So, I haven't posted in a while. I could explain to you why, but that's just boring. I'll be posting more starting next week.
And you'll like it!
The FDA gave out bigger bonuses this year than last reports the WP, largely to the upper level management, despite criticism over a lot of public problems over imports and food (sometimes together). There are a couple of aspects to this that I'd like to point out:
1) the public looks at public servants as stuck in their jobs not as part of a larger national workforce that has options. Orgs and the media are always harping on the revolving door with FDA and drug companies but also get up in arms when they want to figure out a way to compensate people so they don't run away. As a corallary (I'm pretty sure I misspelled that), the public seems to think that public servants should be doing their job out of some feeling of duty, honor, and service. That's all well and good but they're human and looking at your education loan or the house or better day care you could afford working for industry can make one think twice about public service.
2) the public expects the government to run with business like efficiency on non-profit pay. Choose one, it can't work both ways. (example: they don't have enough people do all the inspections for the US yet are expected to keep tabs on imports, too. This is getting better soon it seems with the recent bill.)
3) Hey Congress, maybe your laws suck. (perhaps, for instance, you should have all food authority under one agency with some actual teeth).
4) A lot of the things people don't like about an agency are problems with the administration. Don't hurt the career people.
5) This is not specific to the government: People somehow expect management to be treated the same way as peons. Big pay, offices, better parking, a car, sense of entitlement and right to treat other people with little respect...ETC really rubs people the wrong way. Don't like it? Leave. This is the standard, however; Intels and Googles are special. Should the gov't also be special? I'm not sure. Again, if you have industry willing to pay these execs a lot more money, shouldn't they get a healthy incentive?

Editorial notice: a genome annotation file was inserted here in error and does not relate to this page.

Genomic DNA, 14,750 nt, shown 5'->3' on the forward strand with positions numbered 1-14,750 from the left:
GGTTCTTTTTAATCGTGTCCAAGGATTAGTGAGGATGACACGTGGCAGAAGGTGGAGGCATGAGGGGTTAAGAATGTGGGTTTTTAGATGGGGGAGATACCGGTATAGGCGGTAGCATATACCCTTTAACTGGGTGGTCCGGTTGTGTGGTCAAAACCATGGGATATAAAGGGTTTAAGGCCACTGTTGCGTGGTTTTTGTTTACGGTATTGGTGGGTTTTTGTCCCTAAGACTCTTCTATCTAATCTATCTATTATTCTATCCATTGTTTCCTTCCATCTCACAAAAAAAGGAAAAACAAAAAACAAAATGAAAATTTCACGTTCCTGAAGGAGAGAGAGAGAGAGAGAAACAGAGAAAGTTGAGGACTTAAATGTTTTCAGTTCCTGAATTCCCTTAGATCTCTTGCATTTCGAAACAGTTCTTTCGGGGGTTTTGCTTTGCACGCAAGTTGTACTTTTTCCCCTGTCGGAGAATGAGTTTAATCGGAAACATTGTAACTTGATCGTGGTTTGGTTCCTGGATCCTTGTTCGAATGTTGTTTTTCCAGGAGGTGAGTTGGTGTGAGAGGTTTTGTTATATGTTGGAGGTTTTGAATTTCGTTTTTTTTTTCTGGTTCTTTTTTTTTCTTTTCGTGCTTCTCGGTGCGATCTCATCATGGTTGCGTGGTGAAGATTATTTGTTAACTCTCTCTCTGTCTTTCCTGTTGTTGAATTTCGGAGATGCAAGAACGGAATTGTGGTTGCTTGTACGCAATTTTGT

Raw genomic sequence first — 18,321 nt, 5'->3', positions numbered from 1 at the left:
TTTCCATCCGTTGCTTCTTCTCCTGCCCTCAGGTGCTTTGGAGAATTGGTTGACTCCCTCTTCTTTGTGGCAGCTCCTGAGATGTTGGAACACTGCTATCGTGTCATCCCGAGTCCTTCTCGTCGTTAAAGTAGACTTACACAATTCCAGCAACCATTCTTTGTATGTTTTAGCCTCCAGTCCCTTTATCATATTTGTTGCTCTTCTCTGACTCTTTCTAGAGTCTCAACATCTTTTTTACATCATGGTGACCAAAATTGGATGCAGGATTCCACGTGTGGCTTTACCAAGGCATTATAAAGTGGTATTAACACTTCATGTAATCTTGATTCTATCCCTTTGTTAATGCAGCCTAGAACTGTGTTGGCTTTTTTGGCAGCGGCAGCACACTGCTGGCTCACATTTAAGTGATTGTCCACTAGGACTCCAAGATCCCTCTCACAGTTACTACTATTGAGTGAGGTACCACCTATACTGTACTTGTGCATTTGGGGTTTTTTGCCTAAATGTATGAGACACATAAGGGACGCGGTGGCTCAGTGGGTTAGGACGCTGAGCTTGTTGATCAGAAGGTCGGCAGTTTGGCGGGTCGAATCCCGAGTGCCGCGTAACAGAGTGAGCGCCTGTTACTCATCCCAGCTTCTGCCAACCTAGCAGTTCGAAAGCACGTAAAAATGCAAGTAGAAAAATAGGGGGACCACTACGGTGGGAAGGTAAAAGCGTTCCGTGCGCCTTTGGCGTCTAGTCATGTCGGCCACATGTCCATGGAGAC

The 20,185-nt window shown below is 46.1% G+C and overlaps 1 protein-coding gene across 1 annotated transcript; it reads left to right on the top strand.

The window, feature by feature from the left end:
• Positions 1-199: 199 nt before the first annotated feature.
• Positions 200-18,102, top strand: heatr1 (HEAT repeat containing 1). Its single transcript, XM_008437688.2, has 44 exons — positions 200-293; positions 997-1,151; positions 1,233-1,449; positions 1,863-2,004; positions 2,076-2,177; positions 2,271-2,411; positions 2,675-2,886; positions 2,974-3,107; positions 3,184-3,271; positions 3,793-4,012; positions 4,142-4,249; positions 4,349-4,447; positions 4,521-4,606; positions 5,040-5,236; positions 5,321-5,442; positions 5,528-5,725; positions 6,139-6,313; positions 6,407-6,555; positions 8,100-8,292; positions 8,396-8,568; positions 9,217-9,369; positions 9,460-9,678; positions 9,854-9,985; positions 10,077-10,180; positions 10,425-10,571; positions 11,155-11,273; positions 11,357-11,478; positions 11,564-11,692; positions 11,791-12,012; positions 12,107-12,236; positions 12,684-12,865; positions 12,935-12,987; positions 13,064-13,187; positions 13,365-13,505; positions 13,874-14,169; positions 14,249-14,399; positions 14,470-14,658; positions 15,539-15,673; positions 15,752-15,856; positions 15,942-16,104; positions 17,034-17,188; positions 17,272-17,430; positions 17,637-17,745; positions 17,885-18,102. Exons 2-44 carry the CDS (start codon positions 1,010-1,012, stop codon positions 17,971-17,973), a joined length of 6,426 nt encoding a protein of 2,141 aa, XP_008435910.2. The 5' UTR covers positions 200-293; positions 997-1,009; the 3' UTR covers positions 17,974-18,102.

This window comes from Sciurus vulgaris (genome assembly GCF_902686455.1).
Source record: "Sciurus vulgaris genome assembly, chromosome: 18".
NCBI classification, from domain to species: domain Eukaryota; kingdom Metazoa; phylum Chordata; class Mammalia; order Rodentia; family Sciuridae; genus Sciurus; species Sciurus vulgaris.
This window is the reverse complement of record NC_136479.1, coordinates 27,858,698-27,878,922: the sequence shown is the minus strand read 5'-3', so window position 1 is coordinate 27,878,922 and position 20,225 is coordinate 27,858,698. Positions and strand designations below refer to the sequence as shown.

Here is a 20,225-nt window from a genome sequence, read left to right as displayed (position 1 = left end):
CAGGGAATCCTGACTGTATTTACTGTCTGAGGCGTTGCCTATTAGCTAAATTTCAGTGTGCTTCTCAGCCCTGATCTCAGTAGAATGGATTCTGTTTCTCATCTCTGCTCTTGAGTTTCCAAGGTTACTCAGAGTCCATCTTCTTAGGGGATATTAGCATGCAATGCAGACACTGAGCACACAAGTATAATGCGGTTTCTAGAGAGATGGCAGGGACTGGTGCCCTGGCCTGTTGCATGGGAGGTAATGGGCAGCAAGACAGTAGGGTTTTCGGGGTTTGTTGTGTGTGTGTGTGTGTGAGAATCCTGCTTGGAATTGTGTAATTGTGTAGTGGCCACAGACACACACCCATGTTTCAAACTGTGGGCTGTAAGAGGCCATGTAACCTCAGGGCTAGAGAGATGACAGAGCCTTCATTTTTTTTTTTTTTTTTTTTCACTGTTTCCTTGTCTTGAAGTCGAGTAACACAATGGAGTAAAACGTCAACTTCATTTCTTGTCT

Since it's sarcastic this is probably sacrilegious to put on ScienceBlogs, but I love this song.
Unless you're under contract with Intel, in which everyone in a peon, and non-managers are the peon's peons! Where does the money go? To a contractor that's doing stuff for contractors! AHAHA.
I digress. I think we ought to pay people decent money if they're in the public sector, because it's a thankless job and lots of people have quadzillions of dollars of student loan debt. Sure, my taxes will go up, but maybe your blog readers won't be accidentally ingesting lead-coated E. coli burgers at Mc Fast Food because they had to work overtime from getting sick previously.
Welcome back. Your posts were missed.
To add a little nuance: I think we ought to pay people well in the public sector, IF they are performing a genuinely useful task, AND are within the bounds and authority of the government as authorized by the Constitution. Taxes wouldn't go up at all if those criteria were paid a bit of attention to.
I digress. I think we ought to pay people decent money if they're in the public sector, because it's a thankless job and lots of people have quadzillions of dollars of student loan debt...